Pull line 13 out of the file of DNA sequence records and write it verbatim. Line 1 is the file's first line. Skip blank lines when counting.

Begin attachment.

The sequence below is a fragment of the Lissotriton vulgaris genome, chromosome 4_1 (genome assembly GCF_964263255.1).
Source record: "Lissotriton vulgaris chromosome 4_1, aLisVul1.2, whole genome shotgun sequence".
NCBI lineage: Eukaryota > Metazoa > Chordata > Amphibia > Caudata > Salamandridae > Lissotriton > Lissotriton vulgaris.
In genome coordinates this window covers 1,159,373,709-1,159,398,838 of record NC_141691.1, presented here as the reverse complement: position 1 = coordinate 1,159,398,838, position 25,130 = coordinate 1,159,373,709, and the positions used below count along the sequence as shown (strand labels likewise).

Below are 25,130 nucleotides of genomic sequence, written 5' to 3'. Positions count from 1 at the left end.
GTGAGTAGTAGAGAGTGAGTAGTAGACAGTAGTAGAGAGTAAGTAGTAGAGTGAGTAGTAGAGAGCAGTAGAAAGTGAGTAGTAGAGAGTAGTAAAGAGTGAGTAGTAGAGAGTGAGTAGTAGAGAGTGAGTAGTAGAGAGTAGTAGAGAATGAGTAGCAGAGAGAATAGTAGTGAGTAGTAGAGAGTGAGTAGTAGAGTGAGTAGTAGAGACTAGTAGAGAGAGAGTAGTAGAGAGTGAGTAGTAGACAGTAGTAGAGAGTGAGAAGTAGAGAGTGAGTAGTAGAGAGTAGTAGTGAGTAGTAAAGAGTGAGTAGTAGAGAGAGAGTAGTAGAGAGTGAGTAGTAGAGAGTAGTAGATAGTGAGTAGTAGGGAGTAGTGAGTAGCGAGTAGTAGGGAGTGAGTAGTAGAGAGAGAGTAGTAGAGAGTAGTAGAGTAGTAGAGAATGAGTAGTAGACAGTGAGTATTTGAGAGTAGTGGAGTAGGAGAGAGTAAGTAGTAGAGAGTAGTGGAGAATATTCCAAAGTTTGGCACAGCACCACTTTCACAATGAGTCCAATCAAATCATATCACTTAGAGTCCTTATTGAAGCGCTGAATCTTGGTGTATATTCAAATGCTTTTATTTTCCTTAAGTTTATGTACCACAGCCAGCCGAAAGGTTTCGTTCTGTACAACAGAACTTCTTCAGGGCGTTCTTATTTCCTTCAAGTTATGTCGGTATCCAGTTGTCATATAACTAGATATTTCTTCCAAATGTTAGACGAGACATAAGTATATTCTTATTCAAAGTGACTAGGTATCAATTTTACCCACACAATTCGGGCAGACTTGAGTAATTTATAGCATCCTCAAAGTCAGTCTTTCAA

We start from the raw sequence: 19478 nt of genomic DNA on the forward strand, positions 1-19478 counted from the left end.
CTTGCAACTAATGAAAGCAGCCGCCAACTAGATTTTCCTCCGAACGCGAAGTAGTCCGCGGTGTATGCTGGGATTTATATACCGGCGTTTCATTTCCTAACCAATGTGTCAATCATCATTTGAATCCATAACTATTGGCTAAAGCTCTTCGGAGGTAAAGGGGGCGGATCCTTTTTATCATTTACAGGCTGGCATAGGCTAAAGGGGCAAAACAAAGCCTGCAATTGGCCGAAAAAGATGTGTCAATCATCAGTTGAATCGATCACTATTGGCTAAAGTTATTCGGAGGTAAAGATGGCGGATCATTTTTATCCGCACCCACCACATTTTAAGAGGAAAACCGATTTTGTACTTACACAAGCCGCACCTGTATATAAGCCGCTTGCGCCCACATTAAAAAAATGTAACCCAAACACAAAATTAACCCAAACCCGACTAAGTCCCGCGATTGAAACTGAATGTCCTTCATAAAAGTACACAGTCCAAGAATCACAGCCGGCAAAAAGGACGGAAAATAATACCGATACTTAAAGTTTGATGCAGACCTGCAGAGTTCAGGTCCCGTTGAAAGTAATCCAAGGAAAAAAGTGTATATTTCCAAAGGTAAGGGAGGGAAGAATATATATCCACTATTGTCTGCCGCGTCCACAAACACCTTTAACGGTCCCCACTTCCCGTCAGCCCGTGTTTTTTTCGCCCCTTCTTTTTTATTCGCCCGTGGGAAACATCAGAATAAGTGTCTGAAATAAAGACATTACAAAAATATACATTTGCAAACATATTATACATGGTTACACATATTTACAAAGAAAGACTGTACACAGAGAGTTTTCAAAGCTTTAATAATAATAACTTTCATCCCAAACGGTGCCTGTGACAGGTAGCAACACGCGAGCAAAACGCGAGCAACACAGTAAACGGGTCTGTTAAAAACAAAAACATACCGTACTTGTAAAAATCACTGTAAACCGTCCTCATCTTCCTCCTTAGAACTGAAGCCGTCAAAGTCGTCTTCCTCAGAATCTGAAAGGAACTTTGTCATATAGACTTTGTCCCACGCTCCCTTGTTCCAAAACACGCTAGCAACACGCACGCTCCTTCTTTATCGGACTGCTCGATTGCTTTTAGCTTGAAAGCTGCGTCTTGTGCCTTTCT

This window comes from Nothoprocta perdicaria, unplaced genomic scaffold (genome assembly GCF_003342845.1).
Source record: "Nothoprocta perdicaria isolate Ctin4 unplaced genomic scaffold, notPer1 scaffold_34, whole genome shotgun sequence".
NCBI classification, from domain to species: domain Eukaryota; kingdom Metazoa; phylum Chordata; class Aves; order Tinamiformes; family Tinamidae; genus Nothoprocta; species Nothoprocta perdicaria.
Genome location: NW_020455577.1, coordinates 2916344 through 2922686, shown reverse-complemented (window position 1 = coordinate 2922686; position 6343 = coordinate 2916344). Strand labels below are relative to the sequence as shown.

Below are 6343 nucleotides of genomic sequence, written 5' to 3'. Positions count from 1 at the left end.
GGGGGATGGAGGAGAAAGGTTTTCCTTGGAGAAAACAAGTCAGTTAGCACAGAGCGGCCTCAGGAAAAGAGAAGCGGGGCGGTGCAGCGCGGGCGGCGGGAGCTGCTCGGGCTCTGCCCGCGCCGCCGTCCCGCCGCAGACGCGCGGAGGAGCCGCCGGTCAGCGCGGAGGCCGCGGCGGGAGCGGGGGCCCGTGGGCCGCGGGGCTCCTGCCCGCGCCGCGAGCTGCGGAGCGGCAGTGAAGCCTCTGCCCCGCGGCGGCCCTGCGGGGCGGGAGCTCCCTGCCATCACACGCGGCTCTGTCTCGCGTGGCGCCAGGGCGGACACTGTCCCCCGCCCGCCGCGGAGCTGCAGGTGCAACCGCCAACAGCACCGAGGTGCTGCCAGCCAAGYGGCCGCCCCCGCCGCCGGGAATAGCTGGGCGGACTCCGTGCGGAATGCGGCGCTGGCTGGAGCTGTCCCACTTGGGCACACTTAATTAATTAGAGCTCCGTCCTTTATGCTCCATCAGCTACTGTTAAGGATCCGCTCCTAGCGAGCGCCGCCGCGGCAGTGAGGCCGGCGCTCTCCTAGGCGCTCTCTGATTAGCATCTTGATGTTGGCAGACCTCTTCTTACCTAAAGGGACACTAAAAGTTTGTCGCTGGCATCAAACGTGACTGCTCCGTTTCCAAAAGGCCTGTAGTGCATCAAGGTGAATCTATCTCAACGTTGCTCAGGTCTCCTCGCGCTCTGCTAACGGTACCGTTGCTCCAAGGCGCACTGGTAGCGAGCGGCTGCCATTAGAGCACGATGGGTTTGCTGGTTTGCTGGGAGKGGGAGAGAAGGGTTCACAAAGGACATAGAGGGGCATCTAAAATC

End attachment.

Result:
Below are 6343 nucleotides of genomic sequence, written 5' to 3'. Positions count from 1 at the left end.